It's an overwhelming American Tragedy for those of us of a certain age.
On the occasion of what would have been Bias's 40th birthday, 2 1/2 years ago, ESPN analyst Jay Bilas, who played with Bias on summer barnstorming tours and against him while at Duke, said: "For people of my parents' generation, they mark time by when President Kennedy was assassinated. For me, and I think for many people who are about this age, I mark time by the death of Len Bias."
That's why Mourning knew exactly what he was doing — washing a car at a summer job with a dealership — when the news came over the radio. Bird, eager to see his new teammate, put it better than anybody when he called it "the cruelest thing I've ever heard."
Ever since, we've been forced to wonder: Would the Celtics have remained a force with Bias in uniform? Wouldn't he have added years to the basketball lives of Bird and Kevin McHale and ultimately succeeded them as the next franchise player and face of the Boston Celtics? How many of the four titles won by the Pistons and Lakers in the late 1980s would they have won had Bias lived? How many of the Bulls' six titles would they have won if Bias had lived? Would Jordan have had the rival and true equal many of us suspect Bias would have been? Can you miss if Bird and Magic swear to your potential greatness at 22? How many people did his cocaine overdose discourage and how long did his death impact would-be users? Would Jay Bias, Len's younger brother who wandered into the wrong crowd and was shot to death, still be alive had his brother lived?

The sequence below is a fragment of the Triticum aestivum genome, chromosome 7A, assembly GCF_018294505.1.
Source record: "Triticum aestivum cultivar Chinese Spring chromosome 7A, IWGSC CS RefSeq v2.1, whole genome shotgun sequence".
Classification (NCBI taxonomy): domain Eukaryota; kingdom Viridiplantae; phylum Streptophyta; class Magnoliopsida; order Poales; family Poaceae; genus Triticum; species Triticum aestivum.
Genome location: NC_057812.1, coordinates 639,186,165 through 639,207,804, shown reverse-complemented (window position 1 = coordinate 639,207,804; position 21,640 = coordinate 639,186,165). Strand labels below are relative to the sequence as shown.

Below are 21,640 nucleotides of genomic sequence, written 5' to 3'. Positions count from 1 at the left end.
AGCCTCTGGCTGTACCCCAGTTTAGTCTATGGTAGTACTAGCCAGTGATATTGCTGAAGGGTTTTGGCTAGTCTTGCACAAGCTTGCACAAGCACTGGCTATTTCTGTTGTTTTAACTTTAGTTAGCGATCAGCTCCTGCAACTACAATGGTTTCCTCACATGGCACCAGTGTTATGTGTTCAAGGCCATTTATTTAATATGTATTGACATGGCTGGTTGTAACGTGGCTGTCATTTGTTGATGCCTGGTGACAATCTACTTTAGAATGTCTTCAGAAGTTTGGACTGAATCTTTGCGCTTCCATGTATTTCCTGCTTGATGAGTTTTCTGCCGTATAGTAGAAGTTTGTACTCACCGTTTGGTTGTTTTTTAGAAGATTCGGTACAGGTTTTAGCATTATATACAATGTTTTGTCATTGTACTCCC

Twenty years ago, the course of the NBA was altered and not just the standings; teams started hiring investigators to check out potential draft picks. The entire University of Maryland community was rocked; the athletic department seriously undertook reform. Perhaps Gary Williams would never have come home and the basketball team wouldn't have won that NCAA championship in 2002. So many things were set in motion 20 years ago, most of it sad but perhaps some of it productive.
Charles Barkley, who would have gone head-to-head with Bias for more than a dozen years in the NBA, recalled the morning of June 19, 1986. Having just finished his second season with the 76ers, he was sitting in his apartment in Philadelphia when he saw the words "Breaking News" on the television.
Bias's death hit Barkley hard because his brother had been in and out of drug rehab for cocaine. He had considered trying it, but the news stopped him cold. "It scared me into not trying it even once, not going anywhere near it," Barkley said Saturday night.
Magic Johnson, about as upbeat and positive a man as you'll find despite living with HIV for the last 15 years, worries that in general we didn't pay close enough attention to Bias's death.
"It devastated the entire minority community, beyond him dying," Magic said last week. "Our neighborhoods are terrorized because of drugs. In some communities young kids can barely walk down the streets without being approached. I don't think the subject of the tragedy of Len Bias comes up enough. Too many people have forgotten. It should be talked about every year at every high school, every college, and definitely the NBA season, especially for the rookies."